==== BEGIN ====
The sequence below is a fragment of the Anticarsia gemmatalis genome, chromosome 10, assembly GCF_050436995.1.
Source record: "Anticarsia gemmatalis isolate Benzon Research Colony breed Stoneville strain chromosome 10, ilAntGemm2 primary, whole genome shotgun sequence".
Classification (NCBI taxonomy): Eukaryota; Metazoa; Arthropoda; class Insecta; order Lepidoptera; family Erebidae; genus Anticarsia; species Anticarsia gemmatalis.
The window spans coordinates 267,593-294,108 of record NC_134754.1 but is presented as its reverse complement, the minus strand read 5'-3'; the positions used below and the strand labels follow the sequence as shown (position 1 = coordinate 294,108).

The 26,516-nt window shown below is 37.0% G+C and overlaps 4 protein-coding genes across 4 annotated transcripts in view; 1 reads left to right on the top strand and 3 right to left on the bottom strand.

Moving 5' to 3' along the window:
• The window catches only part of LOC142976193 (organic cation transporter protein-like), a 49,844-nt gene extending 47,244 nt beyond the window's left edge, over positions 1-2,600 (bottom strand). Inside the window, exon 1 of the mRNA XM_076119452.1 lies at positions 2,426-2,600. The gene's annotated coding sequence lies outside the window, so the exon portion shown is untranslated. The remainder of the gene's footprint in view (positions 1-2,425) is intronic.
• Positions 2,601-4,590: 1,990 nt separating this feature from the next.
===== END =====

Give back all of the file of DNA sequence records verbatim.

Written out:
The sequence below is a fragment of the Anticarsia gemmatalis genome, chromosome 10, assembly GCF_050436995.1.
Source record: "Anticarsia gemmatalis isolate Benzon Research Colony breed Stoneville strain chromosome 10, ilAntGemm2 primary, whole genome shotgun sequence".
Classification (NCBI taxonomy): Eukaryota; Metazoa; Arthropoda; class Insecta; order Lepidoptera; family Erebidae; genus Anticarsia; species Anticarsia gemmatalis.
The window spans coordinates 267,593-294,108 of record NC_134754.1 but is presented as its reverse complement, the minus strand read 5'-3'; the positions used below and the strand labels follow the sequence as shown (position 1 = coordinate 294,108).

The 26,516-nt window shown below is 37.0% G+C and overlaps 4 protein-coding genes across 4 annotated transcripts in view; 1 reads left to right on the top strand and 3 right to left on the bottom strand.

Moving 5' to 3' along the window:
• The window catches only part of LOC142976193 (organic cation transporter protein-like), a 49,844-nt gene extending 47,244 nt beyond the window's left edge, over positions 1-2,600 (bottom strand). Inside the window, exon 1 of the mRNA XM_076119452.1 lies at positions 2,426-2,600. The gene's annotated coding sequence lies outside the window, so the exon portion shown is untranslated. The remainder of the gene's footprint in view (positions 1-2,425) is intronic.
• Positions 2,601-4,590: 1,990 nt separating this feature from the next.